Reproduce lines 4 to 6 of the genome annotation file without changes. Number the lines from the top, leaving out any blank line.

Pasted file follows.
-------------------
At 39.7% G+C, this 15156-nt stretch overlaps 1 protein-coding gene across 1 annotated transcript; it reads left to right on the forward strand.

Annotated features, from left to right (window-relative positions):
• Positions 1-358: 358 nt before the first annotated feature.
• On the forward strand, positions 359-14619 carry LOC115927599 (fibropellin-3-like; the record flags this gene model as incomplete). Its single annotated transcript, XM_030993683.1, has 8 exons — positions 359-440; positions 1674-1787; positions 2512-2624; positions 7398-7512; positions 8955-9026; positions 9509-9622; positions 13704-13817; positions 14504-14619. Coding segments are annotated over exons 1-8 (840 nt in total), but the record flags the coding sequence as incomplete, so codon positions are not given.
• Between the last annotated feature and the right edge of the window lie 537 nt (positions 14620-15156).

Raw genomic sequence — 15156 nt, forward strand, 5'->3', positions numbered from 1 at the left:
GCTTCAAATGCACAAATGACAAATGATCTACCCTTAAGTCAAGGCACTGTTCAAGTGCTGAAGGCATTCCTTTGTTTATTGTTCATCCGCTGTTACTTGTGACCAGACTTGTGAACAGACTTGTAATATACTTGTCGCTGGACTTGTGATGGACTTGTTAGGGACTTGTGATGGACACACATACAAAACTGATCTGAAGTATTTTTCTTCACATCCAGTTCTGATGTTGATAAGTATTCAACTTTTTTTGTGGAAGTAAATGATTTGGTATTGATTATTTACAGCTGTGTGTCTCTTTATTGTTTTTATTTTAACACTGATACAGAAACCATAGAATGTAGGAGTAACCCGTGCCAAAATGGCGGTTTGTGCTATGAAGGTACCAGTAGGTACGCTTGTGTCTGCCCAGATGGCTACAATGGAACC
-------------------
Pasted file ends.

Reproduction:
• On the forward strand, positions 359-14619 carry LOC115927599 (fibropellin-3-like; the record flags this gene model as incomplete). Its single annotated transcript, XM_030993683.1, has 8 exons — positions 359-440; positions 1674-1787; positions 2512-2624; positions 7398-7512; positions 8955-9026; positions 9509-9622; positions 13704-13817; positions 14504-14619. Coding segments are annotated over exons 1-8 (840 nt in total), but the record flags the coding sequence as incomplete, so codon positions are not given.
• Between the last annotated feature and the right edge of the window lie 537 nt (positions 14620-15156).

Raw genomic sequence — 15156 nt, forward strand, 5'->3', positions numbered from 1 at the left: